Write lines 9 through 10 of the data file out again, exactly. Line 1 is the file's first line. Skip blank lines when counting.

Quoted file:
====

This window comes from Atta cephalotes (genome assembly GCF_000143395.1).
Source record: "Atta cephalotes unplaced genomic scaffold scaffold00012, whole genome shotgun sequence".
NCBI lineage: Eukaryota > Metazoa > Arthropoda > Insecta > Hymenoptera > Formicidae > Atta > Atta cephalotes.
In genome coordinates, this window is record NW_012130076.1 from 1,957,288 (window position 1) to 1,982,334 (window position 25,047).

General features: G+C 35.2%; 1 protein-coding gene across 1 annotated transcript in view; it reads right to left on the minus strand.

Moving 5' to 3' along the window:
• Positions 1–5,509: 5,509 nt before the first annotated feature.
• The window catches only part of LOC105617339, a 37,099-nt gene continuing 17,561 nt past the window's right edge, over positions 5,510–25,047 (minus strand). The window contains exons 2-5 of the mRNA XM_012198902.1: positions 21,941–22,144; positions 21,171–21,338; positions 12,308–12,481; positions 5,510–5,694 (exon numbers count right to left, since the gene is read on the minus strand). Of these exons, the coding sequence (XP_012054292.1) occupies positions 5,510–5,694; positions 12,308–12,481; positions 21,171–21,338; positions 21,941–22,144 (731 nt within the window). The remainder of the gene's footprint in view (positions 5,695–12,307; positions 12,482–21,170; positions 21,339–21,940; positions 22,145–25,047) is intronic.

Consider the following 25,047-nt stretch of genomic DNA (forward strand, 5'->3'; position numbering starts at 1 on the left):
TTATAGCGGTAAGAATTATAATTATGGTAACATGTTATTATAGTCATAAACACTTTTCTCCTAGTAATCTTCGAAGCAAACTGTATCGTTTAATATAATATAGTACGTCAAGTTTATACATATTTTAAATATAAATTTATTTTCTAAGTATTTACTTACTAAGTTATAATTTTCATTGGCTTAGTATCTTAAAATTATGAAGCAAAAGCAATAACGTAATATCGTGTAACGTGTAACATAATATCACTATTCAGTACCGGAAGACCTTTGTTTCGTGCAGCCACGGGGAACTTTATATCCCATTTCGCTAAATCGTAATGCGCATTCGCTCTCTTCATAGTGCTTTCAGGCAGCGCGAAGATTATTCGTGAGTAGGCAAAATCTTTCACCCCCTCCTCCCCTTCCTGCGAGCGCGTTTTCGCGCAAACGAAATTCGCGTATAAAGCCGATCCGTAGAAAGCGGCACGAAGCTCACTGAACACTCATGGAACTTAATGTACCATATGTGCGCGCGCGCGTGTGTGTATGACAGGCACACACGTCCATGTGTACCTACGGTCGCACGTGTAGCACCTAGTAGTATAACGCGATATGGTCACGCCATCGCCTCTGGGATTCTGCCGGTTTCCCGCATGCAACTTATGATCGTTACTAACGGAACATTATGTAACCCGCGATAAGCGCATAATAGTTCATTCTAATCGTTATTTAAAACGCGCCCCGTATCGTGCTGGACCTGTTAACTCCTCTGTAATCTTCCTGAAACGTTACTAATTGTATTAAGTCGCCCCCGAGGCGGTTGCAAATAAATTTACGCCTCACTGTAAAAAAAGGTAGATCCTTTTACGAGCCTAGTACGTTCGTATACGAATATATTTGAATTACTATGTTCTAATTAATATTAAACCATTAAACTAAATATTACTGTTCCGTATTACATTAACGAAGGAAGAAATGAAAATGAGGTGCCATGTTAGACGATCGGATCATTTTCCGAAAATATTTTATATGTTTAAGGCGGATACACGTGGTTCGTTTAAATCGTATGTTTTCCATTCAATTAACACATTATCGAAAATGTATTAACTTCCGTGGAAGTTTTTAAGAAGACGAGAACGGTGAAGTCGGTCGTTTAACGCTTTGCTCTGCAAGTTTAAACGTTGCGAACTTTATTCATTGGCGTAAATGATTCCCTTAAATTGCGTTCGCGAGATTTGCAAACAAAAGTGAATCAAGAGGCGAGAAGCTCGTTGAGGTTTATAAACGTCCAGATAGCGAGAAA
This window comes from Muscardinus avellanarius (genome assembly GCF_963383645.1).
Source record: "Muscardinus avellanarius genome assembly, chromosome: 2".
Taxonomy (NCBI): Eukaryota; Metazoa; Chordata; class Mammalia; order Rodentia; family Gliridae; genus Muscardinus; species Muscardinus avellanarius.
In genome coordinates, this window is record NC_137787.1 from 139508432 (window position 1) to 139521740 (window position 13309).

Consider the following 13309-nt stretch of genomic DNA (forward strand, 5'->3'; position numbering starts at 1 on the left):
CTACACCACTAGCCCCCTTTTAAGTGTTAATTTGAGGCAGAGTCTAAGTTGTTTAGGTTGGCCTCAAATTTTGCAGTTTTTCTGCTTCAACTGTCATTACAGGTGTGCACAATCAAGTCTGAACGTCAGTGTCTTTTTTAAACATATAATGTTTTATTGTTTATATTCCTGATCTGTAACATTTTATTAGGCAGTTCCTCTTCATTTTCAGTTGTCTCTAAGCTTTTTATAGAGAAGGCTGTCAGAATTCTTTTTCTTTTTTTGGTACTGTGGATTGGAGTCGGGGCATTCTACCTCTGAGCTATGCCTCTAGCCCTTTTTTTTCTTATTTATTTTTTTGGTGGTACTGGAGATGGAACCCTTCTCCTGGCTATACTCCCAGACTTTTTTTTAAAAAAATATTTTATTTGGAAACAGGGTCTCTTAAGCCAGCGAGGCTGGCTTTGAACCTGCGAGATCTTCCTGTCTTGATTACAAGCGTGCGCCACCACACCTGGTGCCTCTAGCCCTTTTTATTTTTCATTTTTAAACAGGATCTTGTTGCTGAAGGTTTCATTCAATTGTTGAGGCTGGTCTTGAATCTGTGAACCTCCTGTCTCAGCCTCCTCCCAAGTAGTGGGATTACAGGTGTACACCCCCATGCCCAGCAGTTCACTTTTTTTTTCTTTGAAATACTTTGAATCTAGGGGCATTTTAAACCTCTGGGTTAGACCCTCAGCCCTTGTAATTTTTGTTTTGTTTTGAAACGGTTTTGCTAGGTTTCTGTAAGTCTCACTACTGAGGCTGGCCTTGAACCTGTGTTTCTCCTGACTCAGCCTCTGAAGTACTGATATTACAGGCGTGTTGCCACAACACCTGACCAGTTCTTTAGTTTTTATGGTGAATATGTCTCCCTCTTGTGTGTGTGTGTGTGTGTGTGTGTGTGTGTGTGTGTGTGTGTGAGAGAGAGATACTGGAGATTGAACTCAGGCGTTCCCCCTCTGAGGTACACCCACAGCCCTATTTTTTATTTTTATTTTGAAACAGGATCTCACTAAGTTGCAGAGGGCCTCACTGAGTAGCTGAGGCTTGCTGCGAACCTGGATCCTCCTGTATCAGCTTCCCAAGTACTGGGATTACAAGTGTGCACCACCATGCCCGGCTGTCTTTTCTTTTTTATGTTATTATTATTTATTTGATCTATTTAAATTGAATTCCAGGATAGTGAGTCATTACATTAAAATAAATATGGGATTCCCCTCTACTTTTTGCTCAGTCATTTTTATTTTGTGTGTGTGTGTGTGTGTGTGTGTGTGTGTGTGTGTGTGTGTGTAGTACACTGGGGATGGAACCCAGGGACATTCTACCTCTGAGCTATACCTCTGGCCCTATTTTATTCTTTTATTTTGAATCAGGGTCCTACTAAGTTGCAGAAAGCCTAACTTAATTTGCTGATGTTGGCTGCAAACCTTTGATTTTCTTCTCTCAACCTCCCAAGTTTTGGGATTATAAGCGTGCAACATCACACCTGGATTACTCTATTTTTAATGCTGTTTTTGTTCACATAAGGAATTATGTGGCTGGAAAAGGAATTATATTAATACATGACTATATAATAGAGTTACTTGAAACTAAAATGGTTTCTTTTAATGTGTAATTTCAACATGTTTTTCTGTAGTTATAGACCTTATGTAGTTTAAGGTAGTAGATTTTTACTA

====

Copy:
Consider the following 25,047-nt stretch of genomic DNA (forward strand, 5'->3'; position numbering starts at 1 on the left):
TTATAGCGGTAAGAATTATAATTATGGTAACATGTTATTATAGTCATAAACACTTTTCTCCTAGTAATCTTCGAAGCAAACTGTATCGTTTAATATAATATAGTACGTCAAGTTTATACATATTTTAAATATAAATTTATTTTCTAAGTATTTACTTACTAAGTTATAATTTTCATTGGCTTAGTATCTTAAAATTATGAAGCAAAAGCAATAACGTAATATCGTGTAACGTGTAACATAATATCACTATTCAGTACCGGAAGACCTTTGTTTCGTGCAGCCACGGGGAACTTTATATCCCATTTCGCTAAATCGTAATGCGCATTCGCTCTCTTCATAGTGCTTTCAGGCAGCGCGAAGATTATTCGTGAGTAGGCAAAATCTTTCACCCCCTCCTCCCCTTCCTGCGAGCGCGTTTTCGCGCAAACGAAATTCGCGTATAAAGCCGATCCGTAGAAAGCGGCACGAAGCTCACTGAACACTCATGGAACTTAATGTACCATATGTGCGCGCGCGCGTGTGTGTATGACAGGCACACACGTCCATGTGTACCTACGGTCGCACGTGTAGCACCTAGTAGTATAACGCGATATGGTCACGCCATCGCCTCTGGGATTCTGCCGGTTTCCCGCATGCAACTTATGATCGTTACTAACGGAACATTATGTAACCCGCGATAAGCGCATAATAGTTCATTCTAATCGTTATTTAAAACGCGCCCCGTATCGTGCTGGACCTGTTAACTCCTCTGTAATCTTCCTGAAACGTTACTAATTGTATTAAGTCGCCCCCGAGGCGGTTGCAAATAAATTTACGCCTCACTGTAAAAAAAGGTAGATCCTTTTACGAGCCTAGTACGTTCGTATACGAATATATTTGAATTACTATGTTCTAATTAATATTAAACCATTAAACTAAATATTACTGTTCCGTATTACATTAACGAAGGAAGAAATGAAAATGAGGTGCCATGTTAGACGATCGGATCATTTTCCGAAAATATTTTATATGTTTAAGGCGGATACACGTGGTTCGTTTAAATCGTATGTTTTCCATTCAATTAACACATTATCGAAAATGTATTAACTTCCGTGGAAGTTTTTAAGAAGACGAGAACGGTGAAGTCGGTCGTTTAACGCTTTGCTCTGCAAGTTTAAACGTTGCGAACTTTATTCATTGGCGTAAATGATTCCCTTAAATTGCGTTCGCGAGATTTGCAAACAAAAGTGAATCAAGAGGCGAGAAGCTCGTTGAGGTTTATAAACGTCCAGATAGCGAGAAA